Steven Belanger
Jul 12, 2010 rated it it was amazing
I started writing Apocalypse after reading this book, when I was 14. Very creepy at times; puzzling at others. For those who think that anyone can write gibberish and then readers can "see" in it whatever they want, I urge a review of the book's--and author's--history. The guy could certainly see something. If he could, it proves that history (aka fate and time) is interconnected and linear. That view led to my (so far only) published short story, "Hide the Weird." Cheetham does a good job trans ...more
I actually had a version from the '70s, and it's really funny to look at the translations and what they actually are supposed to mean, and then compare that to the zeitgeist of the times that it was edited. There was one in the 10th decade where he mentions something about a king returning around the time of the "apocalypse", and the word he uses refers to an Eastern influence, and the translator/editor is wondering if this is a Chinese attack, a Russian, or something like that, and here we are ...more
Jan 15, 2016 rated it it was ok  ·  review of another edition
Shelves: wierdness
Remember picking up this book way back when just to see what all the hub-bub was about Nostradamus and his "amazing predictions". My overall impression: meh... Not that it isn't kind of fun to read the quatrains and imagine what they might mean. But imagine is all you really can do. Claiming to know with some authority that they mean anything specific is pretty laughable.

What does kind of amaze me is that I still have this darn thing in my possession after all these years. Is it possible that I
Feb 21, 2016 rated it did not like it  ·  review of another edition
I can't believe people actually believe this crap. The "prophesies" are extremely vague and could apply to any time in any era. He claims they're vague so people don't try to avoid them coming true and change the future. Yeah, I'm sure that's it. It has nothing to do with the fact that you're a QUACK. It's the same technique used by modern psychics: Make a bunch of vague predictions, hope most come true, and claim the rest are yet to come. This is why he gave a 2000 year window for his predictio ...more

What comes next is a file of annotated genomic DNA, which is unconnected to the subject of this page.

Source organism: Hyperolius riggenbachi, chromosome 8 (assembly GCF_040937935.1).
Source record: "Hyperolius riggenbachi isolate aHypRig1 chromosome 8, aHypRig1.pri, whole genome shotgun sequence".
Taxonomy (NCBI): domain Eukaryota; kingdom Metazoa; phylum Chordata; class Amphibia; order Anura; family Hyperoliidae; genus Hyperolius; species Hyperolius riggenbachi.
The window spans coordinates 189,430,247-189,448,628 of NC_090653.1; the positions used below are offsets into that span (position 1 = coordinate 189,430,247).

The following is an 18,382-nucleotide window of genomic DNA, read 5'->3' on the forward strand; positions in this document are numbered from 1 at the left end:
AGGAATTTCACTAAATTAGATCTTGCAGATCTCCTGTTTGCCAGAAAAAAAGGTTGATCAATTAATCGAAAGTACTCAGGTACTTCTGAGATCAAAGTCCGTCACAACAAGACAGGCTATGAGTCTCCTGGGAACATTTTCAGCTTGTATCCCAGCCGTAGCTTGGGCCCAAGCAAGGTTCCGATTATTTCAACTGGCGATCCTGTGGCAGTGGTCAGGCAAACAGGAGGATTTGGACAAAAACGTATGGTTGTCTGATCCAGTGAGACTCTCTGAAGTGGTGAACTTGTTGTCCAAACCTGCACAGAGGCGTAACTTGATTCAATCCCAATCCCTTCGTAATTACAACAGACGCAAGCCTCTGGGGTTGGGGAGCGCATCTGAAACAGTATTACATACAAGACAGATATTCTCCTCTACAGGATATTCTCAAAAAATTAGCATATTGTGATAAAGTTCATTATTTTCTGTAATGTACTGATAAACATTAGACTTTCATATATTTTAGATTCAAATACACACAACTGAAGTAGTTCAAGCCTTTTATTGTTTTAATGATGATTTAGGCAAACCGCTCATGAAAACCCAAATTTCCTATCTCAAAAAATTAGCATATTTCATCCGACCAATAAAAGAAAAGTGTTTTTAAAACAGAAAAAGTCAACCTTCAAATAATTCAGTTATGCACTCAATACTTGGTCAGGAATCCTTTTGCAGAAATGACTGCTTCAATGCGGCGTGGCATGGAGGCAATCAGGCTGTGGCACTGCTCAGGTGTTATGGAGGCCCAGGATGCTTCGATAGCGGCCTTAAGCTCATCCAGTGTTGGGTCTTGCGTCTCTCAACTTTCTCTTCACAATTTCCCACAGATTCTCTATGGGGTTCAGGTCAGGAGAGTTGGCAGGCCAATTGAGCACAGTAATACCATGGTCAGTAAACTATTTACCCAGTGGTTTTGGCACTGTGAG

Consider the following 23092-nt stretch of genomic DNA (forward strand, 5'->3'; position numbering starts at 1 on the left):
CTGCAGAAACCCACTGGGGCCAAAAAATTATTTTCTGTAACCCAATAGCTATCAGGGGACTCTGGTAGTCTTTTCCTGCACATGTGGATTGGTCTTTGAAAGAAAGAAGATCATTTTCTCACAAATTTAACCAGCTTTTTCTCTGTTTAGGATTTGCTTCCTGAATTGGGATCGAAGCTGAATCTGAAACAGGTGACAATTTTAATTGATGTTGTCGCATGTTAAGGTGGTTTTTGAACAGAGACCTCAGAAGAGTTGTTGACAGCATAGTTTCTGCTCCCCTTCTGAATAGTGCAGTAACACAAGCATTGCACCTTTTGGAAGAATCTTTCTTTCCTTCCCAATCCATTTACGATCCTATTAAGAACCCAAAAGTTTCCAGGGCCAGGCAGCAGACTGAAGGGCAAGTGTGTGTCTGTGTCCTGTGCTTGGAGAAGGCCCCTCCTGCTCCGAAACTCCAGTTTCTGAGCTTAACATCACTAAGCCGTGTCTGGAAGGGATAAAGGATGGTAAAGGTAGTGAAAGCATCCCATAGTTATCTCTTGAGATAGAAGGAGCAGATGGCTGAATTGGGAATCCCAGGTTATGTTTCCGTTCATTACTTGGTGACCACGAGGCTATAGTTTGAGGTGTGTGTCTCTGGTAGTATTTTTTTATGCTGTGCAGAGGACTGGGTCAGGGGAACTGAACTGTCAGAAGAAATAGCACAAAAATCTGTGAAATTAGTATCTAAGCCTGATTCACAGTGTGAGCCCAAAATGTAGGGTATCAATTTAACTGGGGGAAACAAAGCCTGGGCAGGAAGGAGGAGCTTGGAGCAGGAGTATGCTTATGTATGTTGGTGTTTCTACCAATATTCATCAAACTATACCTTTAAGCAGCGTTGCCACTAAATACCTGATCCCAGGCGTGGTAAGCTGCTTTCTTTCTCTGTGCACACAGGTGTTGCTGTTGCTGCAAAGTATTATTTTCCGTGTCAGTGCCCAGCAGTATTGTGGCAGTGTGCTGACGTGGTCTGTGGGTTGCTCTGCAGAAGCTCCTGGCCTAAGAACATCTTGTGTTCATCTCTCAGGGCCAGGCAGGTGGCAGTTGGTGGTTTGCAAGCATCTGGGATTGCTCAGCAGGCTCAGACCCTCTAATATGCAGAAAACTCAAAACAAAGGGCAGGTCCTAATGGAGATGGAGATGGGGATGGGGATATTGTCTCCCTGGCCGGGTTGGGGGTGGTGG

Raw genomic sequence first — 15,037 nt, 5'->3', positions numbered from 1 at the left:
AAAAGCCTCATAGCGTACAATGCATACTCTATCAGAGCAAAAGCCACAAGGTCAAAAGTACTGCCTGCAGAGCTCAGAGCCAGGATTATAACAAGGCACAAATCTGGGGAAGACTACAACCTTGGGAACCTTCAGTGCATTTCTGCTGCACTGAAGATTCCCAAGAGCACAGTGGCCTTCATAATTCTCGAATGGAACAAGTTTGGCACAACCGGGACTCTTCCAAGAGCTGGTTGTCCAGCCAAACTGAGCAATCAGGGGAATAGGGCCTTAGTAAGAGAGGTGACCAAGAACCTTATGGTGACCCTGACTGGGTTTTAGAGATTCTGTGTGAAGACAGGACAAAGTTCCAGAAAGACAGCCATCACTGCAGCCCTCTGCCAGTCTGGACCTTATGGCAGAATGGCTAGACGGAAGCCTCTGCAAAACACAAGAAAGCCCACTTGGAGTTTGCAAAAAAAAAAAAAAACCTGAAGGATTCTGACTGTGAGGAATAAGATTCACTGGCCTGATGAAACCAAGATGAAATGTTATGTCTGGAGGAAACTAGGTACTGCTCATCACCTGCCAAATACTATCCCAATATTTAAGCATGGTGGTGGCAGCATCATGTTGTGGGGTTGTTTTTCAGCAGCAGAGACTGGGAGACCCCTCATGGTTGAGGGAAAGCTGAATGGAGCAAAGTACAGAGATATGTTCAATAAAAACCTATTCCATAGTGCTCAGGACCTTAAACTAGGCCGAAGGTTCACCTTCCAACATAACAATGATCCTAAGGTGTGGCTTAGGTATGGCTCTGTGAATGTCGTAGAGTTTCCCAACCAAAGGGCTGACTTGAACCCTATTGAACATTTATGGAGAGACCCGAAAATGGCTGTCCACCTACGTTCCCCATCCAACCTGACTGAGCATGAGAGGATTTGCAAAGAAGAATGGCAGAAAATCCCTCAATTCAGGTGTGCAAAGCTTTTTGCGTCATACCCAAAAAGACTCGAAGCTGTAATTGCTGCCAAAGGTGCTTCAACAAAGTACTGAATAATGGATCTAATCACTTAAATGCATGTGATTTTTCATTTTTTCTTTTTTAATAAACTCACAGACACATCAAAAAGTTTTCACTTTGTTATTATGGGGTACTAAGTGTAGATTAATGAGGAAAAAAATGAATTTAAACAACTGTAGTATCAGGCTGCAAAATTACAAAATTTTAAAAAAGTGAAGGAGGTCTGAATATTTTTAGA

Melisa Blankenship
They all started to sound the same to me. My copy had possible interpretations that (while some seemed spookily real) mostly came across as ghost story hype in that the poems of Nostradamus are so vague they could be applied to anything, but they're being applied to the Kennedy assassination and other American events.
Sep 08, 2012 rated it it was ok  ·  review of another edition
Nostradamus's "predictions" are way too obscure to actually pull events/dates/times out of them. Most of the interpretations in the book are far-fetched and many don't make sense at all. While it was an interesting read, the author's supposed interpretations/explanations didn't really do much to clear up the confusion surrounding Nostradamus's actual verses.
Mike Foley
A fun look at the most famous collection of prophecies. The only reason I gave it 2 stars is that it's a bit dated, written in 1973. the author does excellent research in how the prophecies relate to historical events but I don't know enough history for most of them to be interesting to me. Some seem a bit obscure.
Sep 01, 2010 rated it really liked it  ·  review of another edition
Talk about hiding in plain sight. Nostradamus was a wanted man and so he changed his last name. In Latin, Nostradamus means our ladies so the actual title of this book would be The Prophecies Of Our Ladies. Read The Book Of Love by Kathleen McGowan.
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Michel de Nostredame (14 December or 21 December 1503 – 2 July 1566), usually Latinised to Nostradamus, was a French apothecary and reputed seer who published collections of prophecies that have since become famous worldwide. He is best known for his book Les Propheties ("The Prophecies"), the first edition of which appeared in 1555. Since the publication of this book, which has rarely been out of ...more